Root system-based limits to agricultural productivity and efficiency: the farming systems context

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Background There has been renewed global interest in both genetic and management strategies to improve root system function in order to improve agricultural productivity and minimize environmental damage. Improving root system capture of water and nutrients is an obvious strategy, yet few studies consider the important interactions between the genetic improvements proposed, and crop management at a system scale that will influence likely success.

Scope To exemplify these interactions, the contrasting cereal-based farming systems of Denmark and Australia were used, where the improved uptake of water and nitrogen from deeper soil layers has been proposed to improve productivity and environmental outcomes in both systems. The analysis showed that water and nitrogen availability, especially in deeper layers (>1 m), was significantly affected by the preceding crops and management, and likely to interact strongly with deeper rooting as a specific trait of interest.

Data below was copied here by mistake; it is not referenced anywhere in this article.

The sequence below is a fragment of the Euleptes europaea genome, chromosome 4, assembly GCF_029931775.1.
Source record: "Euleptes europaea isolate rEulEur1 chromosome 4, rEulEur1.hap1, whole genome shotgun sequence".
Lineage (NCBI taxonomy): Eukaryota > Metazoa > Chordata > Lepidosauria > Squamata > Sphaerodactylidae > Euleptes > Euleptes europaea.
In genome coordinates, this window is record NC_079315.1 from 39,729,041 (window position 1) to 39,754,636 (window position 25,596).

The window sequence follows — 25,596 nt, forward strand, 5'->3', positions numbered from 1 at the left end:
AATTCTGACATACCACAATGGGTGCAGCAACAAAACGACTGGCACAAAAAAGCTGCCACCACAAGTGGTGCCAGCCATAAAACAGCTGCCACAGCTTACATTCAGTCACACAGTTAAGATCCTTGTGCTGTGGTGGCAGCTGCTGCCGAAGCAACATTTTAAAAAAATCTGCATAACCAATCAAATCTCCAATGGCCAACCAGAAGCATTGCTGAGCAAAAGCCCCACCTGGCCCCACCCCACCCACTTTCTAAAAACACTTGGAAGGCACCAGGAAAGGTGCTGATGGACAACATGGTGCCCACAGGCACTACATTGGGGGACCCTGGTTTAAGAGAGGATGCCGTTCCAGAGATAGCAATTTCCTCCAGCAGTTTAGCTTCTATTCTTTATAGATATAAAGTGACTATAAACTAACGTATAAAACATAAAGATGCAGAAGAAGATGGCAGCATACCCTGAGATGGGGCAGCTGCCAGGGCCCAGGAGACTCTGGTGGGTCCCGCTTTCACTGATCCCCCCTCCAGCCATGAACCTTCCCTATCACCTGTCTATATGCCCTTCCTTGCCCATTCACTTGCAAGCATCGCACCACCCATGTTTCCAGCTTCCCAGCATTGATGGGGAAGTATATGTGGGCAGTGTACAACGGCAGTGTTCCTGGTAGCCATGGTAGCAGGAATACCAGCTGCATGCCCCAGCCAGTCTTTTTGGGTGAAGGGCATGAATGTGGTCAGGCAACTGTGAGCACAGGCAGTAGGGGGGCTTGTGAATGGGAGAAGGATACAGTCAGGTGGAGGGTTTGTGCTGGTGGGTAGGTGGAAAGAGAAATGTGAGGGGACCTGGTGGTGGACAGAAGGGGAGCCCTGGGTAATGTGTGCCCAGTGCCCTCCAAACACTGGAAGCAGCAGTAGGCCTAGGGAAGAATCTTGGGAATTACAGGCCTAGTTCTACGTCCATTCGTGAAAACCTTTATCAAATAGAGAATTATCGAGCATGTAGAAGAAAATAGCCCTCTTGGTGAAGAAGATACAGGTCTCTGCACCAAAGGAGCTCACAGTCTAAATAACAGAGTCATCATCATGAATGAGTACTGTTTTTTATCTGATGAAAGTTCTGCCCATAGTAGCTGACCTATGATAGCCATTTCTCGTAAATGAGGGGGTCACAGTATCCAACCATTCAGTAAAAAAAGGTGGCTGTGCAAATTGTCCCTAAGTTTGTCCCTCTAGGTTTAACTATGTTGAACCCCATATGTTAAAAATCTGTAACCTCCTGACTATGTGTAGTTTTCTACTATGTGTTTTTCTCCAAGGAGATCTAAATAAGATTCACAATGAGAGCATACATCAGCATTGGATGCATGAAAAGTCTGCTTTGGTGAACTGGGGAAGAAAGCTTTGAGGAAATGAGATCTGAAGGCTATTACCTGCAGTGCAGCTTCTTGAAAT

Conclusions In the semi-arid Australian environment, grain yield impacts from storage and uptake of water from depth (>1 m) could be influenced to a stronger degree by preceding crop choice (0·42 t ha–1), pre-crop fallow management (0·65 t ha–1) and sowing date (0·63 t ha–1) than by current genetic differences in rooting depth (0·36 t ha–1). Matching of deep-rooted genotypes to management provided the greatest improvements related to deep water capture. In the wetter environment of Denmark, reduced leaching of N was the focus. Here the amount of N moving below the root zone was also influenced by previous crop choice or cover crop management (effects up to 85 kg N ha–1) and wheat crop sowing date (up to 45 kg ha–1), effects which over-ride the effects of differences in rooting depth among genotypes. These examples highlight the need to understand the farming system context and important G × E × M interactions in studies on proposed genetic improvements to root systems for improved productivity or environmental outcomes.

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